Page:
Python: Testing Multiple Conditions

Go to Chapter 12 in A Smarter Way.

Okay, let’s think more deeply about how we do testing. Consider a list of friends: if anyone on the list is present, we might want to greet each one who is at our party:

friends_at_party = ['bill', 'joel', 'jeff', 'jim']

if 'bill' in friends_at_party:
    print("Hello, Bill!")
if 'joel' in friends_at_party:
    print("Hello, Joel!")
if 'jeff' in friends_at_party:
    print("Hello, Jeff!")
if 'jim' in friends_at_party:
    print("Hello, Jim!")

If we are snotty, however, we might list our friends in the order of “best-ness,” and only greet the “most best” friend, and snub everyone else:

friends_at_party = ['bill', 'joel', 'jeff', 'jim']

if 'bill' in friends_at_party:
    print("Hello, Bill!")
elif 'joel' in friends_at_party:
    print("Hello, Joel!")
elif 'jeff' in friends_at_party:
    print("Hello, Jeff!")
elif 'jim' in friends_at_party:
    print("Hello, Jim!")

Only the first match is going to get a hello. The rest of the code is skipped.

But what if things are more complicated? Notice that we only have one list to consult. What if there are two conditions?

friends = ['bill', 'joel', 'jeff', 'jim', 'scott', 'todd']
people_at_party = ['joel', 'jim']

# Go through all the people who are present, 
# and greet our friends.
for person in people_at_party:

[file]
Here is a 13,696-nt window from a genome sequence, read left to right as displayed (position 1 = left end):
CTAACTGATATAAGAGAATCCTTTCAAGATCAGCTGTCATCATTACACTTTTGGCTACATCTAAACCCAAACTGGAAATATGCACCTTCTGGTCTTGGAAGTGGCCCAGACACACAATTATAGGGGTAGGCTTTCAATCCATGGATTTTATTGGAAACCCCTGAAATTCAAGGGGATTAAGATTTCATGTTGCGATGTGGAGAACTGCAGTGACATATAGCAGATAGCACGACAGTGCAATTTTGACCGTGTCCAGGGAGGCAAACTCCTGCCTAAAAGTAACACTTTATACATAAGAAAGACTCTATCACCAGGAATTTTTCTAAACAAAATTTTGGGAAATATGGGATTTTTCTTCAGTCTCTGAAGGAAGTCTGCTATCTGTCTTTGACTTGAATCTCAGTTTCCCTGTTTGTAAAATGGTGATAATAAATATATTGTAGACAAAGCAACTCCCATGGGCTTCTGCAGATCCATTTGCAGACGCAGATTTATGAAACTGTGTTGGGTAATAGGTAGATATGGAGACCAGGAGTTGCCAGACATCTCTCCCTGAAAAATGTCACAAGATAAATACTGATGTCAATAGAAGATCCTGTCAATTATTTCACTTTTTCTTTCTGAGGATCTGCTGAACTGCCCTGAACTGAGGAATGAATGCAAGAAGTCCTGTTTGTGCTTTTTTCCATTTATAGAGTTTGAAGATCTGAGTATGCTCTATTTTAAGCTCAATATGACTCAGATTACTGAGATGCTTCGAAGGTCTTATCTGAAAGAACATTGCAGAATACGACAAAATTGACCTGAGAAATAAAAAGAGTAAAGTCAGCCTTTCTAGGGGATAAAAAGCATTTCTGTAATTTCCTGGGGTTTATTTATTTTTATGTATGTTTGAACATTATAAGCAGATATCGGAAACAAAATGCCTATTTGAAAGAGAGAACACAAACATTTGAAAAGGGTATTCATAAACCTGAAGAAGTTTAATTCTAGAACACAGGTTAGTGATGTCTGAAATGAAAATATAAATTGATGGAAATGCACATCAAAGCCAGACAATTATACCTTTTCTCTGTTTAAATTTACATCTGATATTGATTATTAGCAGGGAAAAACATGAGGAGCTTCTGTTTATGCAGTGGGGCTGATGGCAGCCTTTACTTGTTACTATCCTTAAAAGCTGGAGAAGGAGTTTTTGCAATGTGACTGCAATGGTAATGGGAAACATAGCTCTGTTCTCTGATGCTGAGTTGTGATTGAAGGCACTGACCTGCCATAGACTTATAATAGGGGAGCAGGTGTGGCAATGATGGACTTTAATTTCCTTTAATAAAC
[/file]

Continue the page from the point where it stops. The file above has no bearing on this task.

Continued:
if person in friends:
        print("Hello, %s!" % person.title())

Take a good look at the indentations. There’s a condition inside a condition, so there are two levels of indent. Don’t forget that technically an indent equals 4 spaces in Python.

Also note that %s in the last line. Technically this is a string formatting operator, and it makes it a little easier to cast a variable into a string for printing. %s means convert the variable to a string, %d to convert to a decimal, etc. Check out the official documentation:

What’s cool about these operators is that you can stack them up in a print statement, and then list the items that will fill them in the same order after a % character. But the % character is not the only way to do this:

Fname = "Fred"
Lname = "Farkle"
# Use % and a tuple:
print('Hi, your first name is %s and your last name is %s' 
      % (Fname, Lname))

# Formally recommended: use str.format(Fname, Lname).
print("Hi, your first name is {0} and your last name 
     is {1}".format(Fname, Lname))

# Using brackets without numbers will also work,
# as long as you're using the variables in order:
print('Hi, your first name is {} and your last name 
      is {}'.format(Fname, Lname))

Also take note of the cool implicit line continuation inside parens, braces or brackets in Python. It is critical that you indent to the beginning paren/brace/bracket!




  1. Go to Stack Overflow:
  2. Do a Search. Look for how you can break a long line to multiple lines in Python.
  3. In your script, try each of the code blocks above.
  4. What do you need to add to make the last code block work? Be sure to add it.